School budget up 12 percent



TRENTON — The $3.62 million draft budget for Trenton Elementary School for next year is $455,043 higher than the current year’s budget, an increase of 12.62 percent. And the projected increase in the amount of local tax money that will be needed is up $606,850, or 20.15 percent.

A big reason is that the budget calls for carrying over only $201,587 in revenue from this year to next, a reduction of 45.28 percent from the amount of carryover budgeted for the current year. A smaller carryover means a larger town appropriation.

A significant part of the school’s budget increase, $179,450, is to cover the costs for two children whose special education needs have required their placement in other schools. Because the children are Trenton residents, the town is responsible for the cost of their education.

Principal Mike Zboray said one student is enrolled in another school in the Mount Desert Island Regional School System. The other child is at a school in another district in Maine.

One student’s family moved to Trenton after the budget for the current year was approved last summer, and the “alternative placement” needs of the other student were not known before school started last fall. So, the school is bearing the additional costs for both students this year.

“We are lucky that we have a special ed reserve to cover part of those costs, so we’re digging into that,” Zboray said.

He is using $110,000 of the $113,000 in the reserve account.

He said he also is limiting school purchasing this year to essential items in order to help cover the special education costs.

Zboray said he is looking at other ways to reduce school spending and has asked to meet with the Trenton Board of Selectmen soon to discuss the budget.

Pre-K cost

Pre-kindergarten education is another item contributing to the proposed increase in next year’s Trenton Elementary budget.

The school’s $58,000 cost of getting the pre-K program up and running this year was not part of the school budget that was presented to voters at town meeting last June. But in a separate vote, they agreed to the additional spending.

Now, the $50,000 needed to keep the program going next year is being included in the regular budget.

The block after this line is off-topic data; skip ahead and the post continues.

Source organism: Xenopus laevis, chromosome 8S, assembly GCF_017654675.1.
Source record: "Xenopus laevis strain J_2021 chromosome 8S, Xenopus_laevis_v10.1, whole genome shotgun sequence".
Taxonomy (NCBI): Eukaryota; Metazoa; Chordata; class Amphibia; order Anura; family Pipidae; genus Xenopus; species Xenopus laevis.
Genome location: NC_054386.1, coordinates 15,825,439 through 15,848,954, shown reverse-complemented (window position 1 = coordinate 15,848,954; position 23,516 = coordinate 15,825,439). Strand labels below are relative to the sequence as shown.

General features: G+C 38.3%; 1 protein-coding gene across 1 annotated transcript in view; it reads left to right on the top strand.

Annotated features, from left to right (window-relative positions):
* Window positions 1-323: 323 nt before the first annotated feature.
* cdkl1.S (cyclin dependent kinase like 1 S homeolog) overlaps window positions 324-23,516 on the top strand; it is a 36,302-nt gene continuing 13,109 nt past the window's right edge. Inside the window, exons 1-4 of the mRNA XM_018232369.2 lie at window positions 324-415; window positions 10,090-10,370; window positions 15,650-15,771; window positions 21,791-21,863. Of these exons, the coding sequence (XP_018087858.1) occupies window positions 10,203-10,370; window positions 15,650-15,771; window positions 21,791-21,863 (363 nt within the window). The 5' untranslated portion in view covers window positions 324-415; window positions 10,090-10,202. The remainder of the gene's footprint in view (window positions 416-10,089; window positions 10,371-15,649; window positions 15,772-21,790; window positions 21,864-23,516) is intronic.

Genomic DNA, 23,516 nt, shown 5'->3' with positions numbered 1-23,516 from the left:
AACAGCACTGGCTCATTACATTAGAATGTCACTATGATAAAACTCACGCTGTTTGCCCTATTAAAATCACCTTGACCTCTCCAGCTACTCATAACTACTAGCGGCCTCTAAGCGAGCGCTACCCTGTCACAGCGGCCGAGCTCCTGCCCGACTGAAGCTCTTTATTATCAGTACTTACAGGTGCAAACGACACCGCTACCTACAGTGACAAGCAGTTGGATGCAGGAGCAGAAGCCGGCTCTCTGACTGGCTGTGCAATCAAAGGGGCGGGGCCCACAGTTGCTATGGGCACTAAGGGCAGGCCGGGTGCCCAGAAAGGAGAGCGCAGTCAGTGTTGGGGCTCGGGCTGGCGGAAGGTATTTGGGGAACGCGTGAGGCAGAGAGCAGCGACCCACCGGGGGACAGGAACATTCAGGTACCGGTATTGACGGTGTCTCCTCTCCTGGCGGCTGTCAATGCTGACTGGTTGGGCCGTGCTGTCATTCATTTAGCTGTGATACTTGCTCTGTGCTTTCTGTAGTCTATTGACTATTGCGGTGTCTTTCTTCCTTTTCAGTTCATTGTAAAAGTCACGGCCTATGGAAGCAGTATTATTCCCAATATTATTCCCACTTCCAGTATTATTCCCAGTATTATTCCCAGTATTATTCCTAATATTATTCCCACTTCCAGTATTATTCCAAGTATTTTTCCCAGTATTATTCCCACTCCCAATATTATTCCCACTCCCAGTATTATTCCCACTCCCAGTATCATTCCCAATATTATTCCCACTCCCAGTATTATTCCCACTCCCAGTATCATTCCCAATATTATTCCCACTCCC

“That covers the head teacher and part of the ed tech and part of the program aide,” Zboray said.

Head Start covers the rest of the costs for pre-K education.

High school tuition

The town of Trenton pays tuition for each of its students who attend Mount Desert Island High School or Ellsworth High School. Most choose to go to MDI.

For next year, Zboray is anticipating an increase in the number of high school students from Trenton and tuition costs totaling $111,344 more than was budgeted for the current year and $88,200 more than the school anticipates actually spending this year.

Trenton currently pays $11,093 for each of its students at MDI High, plus a 10 percent surcharge to help the high school pay off the debt from a previous expansion. Ellsworth charges tuition of $10,079.

This year, 53 Trenton students attend MDI High and nine go to Ellsworth. For the coming school year, Zboray is budgeting for up to 66 tuition students and tuition payments totaling $838,200. That figure anticipates a 4 percent increase in the high schools’ tuition charges.

Teacher salaries

The collective bargaining agreement that was negotiated last year by the teachers union and the school system board calls for teachers to receive a 6.81 percent salary increase next year. That increase totals about $64,000 for “regular education” teachers at Trenton Elementary.

Under the new teachers’ contract, the cost of health insurance premiums will be lower. But the schools are setting up an account to reimburse teachers for higher deductible costs.

Dick Broom

Dick Broom

Reporter at Mount Desert Islander
Dick Broom covers the towns of Mount Desert and Southwest Harbor, Mount Desert Island High School and the school system board and superintendent's office. He enjoys hiking with his golden retriever and finding new places for her to swim. [email protected]
Dick Broom

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